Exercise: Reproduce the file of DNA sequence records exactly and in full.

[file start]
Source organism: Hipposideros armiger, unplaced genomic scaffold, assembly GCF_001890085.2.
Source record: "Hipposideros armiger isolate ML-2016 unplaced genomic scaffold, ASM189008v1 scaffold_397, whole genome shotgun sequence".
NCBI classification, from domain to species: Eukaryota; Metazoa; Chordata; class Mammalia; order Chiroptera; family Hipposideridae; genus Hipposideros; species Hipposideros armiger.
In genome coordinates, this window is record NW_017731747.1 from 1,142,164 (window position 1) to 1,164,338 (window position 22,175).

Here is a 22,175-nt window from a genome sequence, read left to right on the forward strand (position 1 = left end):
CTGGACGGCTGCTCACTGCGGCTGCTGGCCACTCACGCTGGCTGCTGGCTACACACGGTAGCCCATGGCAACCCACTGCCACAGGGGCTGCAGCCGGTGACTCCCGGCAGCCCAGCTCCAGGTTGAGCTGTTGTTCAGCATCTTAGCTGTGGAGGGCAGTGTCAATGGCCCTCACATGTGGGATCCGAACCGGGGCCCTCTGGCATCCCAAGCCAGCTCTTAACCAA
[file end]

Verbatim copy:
Source organism: Hipposideros armiger, unplaced genomic scaffold, assembly GCF_001890085.2.
Source record: "Hipposideros armiger isolate ML-2016 unplaced genomic scaffold, ASM189008v1 scaffold_397, whole genome shotgun sequence".
NCBI classification, from domain to species: Eukaryota; Metazoa; Chordata; class Mammalia; order Chiroptera; family Hipposideridae; genus Hipposideros; species Hipposideros armiger.
In genome coordinates, this window is record NW_017731747.1 from 1,142,164 (window position 1) to 1,164,338 (window position 22,175).

Here is a 22,175-nt window from a genome sequence, read left to right on the forward strand (position 1 = left end):
CTGGACGGCTGCTCACTGCGGCTGCTGGCCACTCACGCTGGCTGCTGGCTACACACGGTAGCCCATGGCAACCCACTGCCACAGGGGCTGCAGCCGGTGACTCCCGGCAGCCCAGCTCCAGGTTGAGCTGTTGTTCAGCATCTTAGCTGTGGAGGGCAGTGTCAATGGCCCTCACATGTGGGATCCGAACCGGGGCCCTCTGGCATCCCAAGCCAGCTCTTAACCAA